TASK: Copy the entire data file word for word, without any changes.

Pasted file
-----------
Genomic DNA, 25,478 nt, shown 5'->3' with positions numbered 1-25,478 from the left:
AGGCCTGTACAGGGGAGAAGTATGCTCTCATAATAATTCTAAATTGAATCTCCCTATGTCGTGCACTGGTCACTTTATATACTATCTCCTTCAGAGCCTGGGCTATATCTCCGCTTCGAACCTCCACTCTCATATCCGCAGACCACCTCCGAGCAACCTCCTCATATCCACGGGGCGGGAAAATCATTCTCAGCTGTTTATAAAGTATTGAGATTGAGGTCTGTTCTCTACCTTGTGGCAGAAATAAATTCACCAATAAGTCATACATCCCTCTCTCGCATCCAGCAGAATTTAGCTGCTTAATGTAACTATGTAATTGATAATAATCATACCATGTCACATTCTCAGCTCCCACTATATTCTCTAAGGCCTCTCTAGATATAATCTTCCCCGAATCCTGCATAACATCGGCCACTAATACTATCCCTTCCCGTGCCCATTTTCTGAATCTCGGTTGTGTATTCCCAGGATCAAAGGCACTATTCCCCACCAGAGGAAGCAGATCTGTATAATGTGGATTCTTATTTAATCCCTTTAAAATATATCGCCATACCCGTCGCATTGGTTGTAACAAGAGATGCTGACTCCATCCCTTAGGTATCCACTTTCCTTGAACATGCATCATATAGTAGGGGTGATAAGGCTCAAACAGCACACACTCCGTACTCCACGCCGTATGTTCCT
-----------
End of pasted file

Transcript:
Genomic DNA, 25,478 nt, shown 5'->3' with positions numbered 1-25,478 from the left:
AGGCCTGTACAGGGGAGAAGTATGCTCTCATAATAATTCTAAATTGAATCTCCCTATGTCGTGCACTGGTCACTTTATATACTATCTCCTTCAGAGCCTGGGCTATATCTCCGCTTCGAACCTCCACTCTCATATCCGCAGACCACCTCCGAGCAACCTCCTCATATCCACGGGGCGGGAAAATCATTCTCAGCTGTTTATAAAGTATTGAGATTGAGGTCTGTTCTCTACCTTGTGGCAGAAATAAATTCACCAATAAGTCATACATCCCTCTCTCGCATCCAGCAGAATTTAGCTGCTTAATGTAACTATGTAATTGATAATAATCATACCATGTCACATTCTCAGCTCCCACTATATTCTCTAAGGCCTCTCTAGATATAATCTTCCCCGAATCCTGCATAACATCGGCCACTAATACTATCCCTTCCCGTGCCCATTTTCTGAATCTCGGTTGTGTATTCCCAGGATCAAAGGCACTATTCCCCACCAGAGGAAGCAGATCTGTATAATGTGGATTCTTATTTAATCCCTTTAAAATATATCGCCATACCCGTCGCATTGGTTGTAACAAGAGATGCTGACTCCATCCCTTAGGTATCCACTTTCCTTGAACATGCATCATATAGTAGGGGTGATAAGGCTCAAACAGCACACACTCCGTACTCCACGCCGTATGTTCCT